For the former Minister of Finance, Rama Sithanen, an economic crisis is looming on the horizon for Mauritius. He argues that many economists like him would agree that the country's current economic model would not be sustainable in the long term. He was the guest of Nawaz Noorbux during the program Au Cœur de l'Info, on Radio Plus, yesterday.

To support his statements, Rama Sithanen takes the example of the payment of pensions to those over 60. “Today there are about 260,000 and in ten years there will be 170,000 more, making a total of 430,000. When you take that number and divide by the number of workers, the number will be very high. It’s clear that this will not be sustainable,” he makes clear.

Also, Rama Sithanen cites the projections of the International Monetary Fund (IMF) which forecasts growth of around 3.5% for Mauritius from 2025. “With such a rate, it will be impossible for this to be sustainable,” adds -he. And for him, there will not be 36 solutions. “We will have to tax people. According to my calculations, the CSG could reach 20-25% (editor’s note, the tax rate on salaries),” he estimates. An alternative would be, according to him, to focus a little on growth, review spending, taxes, debt and sell some state jewels.

Crisis on the horizon

But with current economic policy, for Rama Sithanen, a crisis is looming on the horizon. He says he is mainly wondering about these three questions: how much time remains before the crisis occurs? How intense will the crisis be? And what shock therapy will the International Monetary Fund administer to Mauritius at that time? “I don't think we're going to suffer the same fate as Venezuela or Zimbabwe. I won't exaggerate. But there are many countries that have done what we are doing here in Mauritius. Ghana was the 'darling' of the international community eight years ago, but today the country is on its knees. Bangladesh and Sri Lanka are in trouble,” he says.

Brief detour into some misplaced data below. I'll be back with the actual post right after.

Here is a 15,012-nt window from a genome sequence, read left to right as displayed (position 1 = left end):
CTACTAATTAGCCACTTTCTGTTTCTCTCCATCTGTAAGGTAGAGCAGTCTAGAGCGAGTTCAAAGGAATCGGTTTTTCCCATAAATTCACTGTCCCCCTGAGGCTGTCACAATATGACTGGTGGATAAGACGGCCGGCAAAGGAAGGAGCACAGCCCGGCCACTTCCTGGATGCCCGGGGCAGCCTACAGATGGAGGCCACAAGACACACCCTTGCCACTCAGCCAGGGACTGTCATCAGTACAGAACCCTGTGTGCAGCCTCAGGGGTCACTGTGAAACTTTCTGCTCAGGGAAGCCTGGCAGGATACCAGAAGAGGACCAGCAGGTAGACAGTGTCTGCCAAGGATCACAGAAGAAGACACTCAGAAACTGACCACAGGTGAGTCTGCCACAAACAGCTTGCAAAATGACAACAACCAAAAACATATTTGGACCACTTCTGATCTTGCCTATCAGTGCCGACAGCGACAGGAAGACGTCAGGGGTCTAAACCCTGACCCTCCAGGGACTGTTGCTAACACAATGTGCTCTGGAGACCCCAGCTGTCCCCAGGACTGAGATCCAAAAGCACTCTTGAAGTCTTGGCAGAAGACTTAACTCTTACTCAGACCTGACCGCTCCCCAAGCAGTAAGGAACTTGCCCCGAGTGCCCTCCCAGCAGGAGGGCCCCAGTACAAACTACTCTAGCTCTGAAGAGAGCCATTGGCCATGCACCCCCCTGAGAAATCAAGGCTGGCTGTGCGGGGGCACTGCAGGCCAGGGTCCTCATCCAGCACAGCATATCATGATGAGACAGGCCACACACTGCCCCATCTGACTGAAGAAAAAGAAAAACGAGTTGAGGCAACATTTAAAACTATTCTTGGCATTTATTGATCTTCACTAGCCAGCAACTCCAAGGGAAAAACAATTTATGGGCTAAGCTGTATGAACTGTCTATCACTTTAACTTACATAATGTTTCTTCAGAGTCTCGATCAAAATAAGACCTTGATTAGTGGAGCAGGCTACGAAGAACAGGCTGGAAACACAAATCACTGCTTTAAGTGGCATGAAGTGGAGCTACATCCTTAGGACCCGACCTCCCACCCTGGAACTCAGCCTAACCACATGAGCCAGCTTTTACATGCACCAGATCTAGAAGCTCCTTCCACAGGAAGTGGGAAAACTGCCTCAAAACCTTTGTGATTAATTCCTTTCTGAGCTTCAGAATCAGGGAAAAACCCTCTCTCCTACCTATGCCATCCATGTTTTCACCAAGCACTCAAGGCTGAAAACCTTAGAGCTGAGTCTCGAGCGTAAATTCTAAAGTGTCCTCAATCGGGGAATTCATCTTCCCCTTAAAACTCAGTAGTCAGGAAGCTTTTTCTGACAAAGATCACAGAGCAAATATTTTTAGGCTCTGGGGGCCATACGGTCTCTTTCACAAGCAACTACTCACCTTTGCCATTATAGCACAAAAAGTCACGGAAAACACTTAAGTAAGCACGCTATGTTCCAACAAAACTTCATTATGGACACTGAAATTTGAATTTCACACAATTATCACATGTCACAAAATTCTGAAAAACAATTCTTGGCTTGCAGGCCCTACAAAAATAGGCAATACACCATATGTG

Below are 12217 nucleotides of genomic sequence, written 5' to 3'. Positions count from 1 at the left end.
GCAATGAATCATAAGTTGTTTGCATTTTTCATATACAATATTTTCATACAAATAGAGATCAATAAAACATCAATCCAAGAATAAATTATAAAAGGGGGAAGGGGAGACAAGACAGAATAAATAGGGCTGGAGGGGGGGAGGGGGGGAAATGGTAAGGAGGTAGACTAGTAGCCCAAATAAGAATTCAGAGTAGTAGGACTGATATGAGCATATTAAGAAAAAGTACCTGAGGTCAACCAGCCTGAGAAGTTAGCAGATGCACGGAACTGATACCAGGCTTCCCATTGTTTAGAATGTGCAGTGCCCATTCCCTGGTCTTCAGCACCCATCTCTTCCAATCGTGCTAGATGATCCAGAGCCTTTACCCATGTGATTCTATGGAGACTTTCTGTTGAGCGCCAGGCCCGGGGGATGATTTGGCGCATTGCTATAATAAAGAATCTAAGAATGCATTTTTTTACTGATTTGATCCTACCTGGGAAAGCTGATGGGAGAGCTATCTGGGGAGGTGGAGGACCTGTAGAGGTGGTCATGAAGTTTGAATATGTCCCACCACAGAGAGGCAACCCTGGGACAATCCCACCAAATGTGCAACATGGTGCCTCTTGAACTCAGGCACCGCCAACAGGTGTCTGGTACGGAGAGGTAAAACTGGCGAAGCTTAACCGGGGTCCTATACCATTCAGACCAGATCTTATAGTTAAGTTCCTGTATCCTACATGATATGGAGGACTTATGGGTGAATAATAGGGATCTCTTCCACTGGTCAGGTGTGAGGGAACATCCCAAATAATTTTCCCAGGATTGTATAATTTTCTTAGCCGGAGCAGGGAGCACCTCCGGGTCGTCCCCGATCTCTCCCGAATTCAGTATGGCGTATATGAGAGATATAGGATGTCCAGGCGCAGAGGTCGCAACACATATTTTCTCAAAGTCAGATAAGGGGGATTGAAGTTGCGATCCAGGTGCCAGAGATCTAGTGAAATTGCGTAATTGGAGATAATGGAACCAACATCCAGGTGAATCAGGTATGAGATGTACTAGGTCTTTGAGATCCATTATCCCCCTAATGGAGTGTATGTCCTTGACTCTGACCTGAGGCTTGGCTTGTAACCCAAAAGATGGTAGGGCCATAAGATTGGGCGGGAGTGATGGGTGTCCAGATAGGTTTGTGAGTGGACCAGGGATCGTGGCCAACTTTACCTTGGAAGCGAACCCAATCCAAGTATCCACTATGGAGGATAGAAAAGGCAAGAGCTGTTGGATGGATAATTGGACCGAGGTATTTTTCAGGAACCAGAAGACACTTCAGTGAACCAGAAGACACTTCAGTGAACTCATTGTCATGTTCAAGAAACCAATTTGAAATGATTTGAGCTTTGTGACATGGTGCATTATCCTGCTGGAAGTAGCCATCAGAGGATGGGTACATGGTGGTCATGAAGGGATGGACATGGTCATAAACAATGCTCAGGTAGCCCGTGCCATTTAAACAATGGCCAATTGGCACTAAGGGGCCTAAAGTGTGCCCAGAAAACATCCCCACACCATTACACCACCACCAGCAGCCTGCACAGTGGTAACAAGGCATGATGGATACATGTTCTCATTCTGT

Rama Sithanen indicates that through these remarks, he does not wish to frighten the population. “But I have to tell her that there are difficulties awaiting her and that this will continue,” he says. The former finance minister under the Labor Party regime says he hopes those who caused this crisis will no longer be in power. “Because they will have to make very difficult decisions,” he predicts.


Commenting on the measures announced during the 2024-2025 Budget, Rama Sithanen speaks of “vintage Padayachy”. The economist concedes that there are “very good measures”, but that the Minister of Finance made a “very political and electoralist” choice. “I have no objection to that, but he did it excessively. We all know that during the last year [d’un mandat], the tendency is to lean more towards social measures than economic ones. 'La pena ekilib, linn baskil tou ver sosial',” he opines.

Price to pay

For Rama Sithanen, the population will have a price to pay for the “social largesse” of Renganaden Padayachy because, according to him, there is nothing planned for the long term. “The population is already paying the price with the absence of foreign currency on the market. There is poor monetary and fiscal policy and we have entered into an import-driven consumption model, rupee devaluation and inflation. 'Fini koumans peye ek pou kontinie peye',” he maintains, conceding that the lack of foreign currency would also be due to retention by companies or individuals.

Positive measures